One of the first pledges made by the Progressive Conservatives in the leadup to the provincial election is a capital idea. But like most grand initiatives, the question arises about how doable it is.
Lower taxes for small business – few would argue against that. PC Leader Jamie Baillie said he would slash the tax, currently at 3.5 per cent on business-generated income, to zero. That’s definitely the right direction, although the thought of doing it in the course of a single mandate is a bit dizzying.
Baillie, who toured Pictou County Monday, said that would mean $62 million staying with the businesses, which, one might hope, would mean better ability to expand and to hire more people. He’s said the party would eliminate the Nova Scotia Jobs Fund to help make up for the lost revenue.
The pledge certainly should capture attention. He said his aim would be to make Nova Scotia the most business friendly province in Canada.
Certainly from the perspective of business owners, high taxes and red tape are cited as the biggest obstacles. Essentially, the role of government in relation to business should be to provide protection – for example, to workers and the environment – and beyond that get out of the way.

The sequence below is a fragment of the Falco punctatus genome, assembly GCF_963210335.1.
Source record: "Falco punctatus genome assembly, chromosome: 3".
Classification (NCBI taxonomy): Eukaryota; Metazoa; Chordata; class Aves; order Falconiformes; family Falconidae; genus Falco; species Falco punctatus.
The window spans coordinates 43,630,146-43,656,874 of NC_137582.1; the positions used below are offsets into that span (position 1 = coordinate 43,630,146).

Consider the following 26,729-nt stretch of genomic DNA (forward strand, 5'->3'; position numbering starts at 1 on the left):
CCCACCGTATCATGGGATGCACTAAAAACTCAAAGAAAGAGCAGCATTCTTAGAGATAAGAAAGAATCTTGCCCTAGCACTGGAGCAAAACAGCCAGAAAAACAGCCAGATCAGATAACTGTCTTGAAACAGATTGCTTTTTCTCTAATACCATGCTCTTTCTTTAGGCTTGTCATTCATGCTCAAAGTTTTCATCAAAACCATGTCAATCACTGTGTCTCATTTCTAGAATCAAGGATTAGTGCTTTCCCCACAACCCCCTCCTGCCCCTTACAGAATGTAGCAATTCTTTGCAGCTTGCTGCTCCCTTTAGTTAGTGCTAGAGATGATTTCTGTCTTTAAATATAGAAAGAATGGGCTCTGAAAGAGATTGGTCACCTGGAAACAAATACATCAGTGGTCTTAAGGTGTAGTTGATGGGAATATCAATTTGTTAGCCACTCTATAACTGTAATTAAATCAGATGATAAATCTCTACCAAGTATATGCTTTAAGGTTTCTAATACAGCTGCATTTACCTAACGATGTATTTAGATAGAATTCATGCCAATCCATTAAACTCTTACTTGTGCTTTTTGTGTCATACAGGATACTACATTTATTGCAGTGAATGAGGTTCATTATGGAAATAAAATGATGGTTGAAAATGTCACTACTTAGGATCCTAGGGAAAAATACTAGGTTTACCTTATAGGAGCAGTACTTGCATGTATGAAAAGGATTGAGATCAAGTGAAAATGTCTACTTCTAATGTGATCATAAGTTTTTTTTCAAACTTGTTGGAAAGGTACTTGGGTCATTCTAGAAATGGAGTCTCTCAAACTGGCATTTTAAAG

People these days are hyper-aware of taxation levels, and business owners are undoubtedly more so. Politicians pretty much have to treat taxes as a necessary evil and find ways to offer relief whenever they have the leeway.
The NDP while in government also made some progress in this area, reducing the small business tax back in 2010 to 4.5 per cent when it hovered at five. They have also promised to reduce it by Jan. 1 to three per cent from 3.5. Again, it’s the right direction.
Quite obviously it’s an aim any political party would want to take if they find it within their means.
We’ll have to see how the other parties respond to this. Any boost to small business in this province would be one of the best ways to help revive the economy.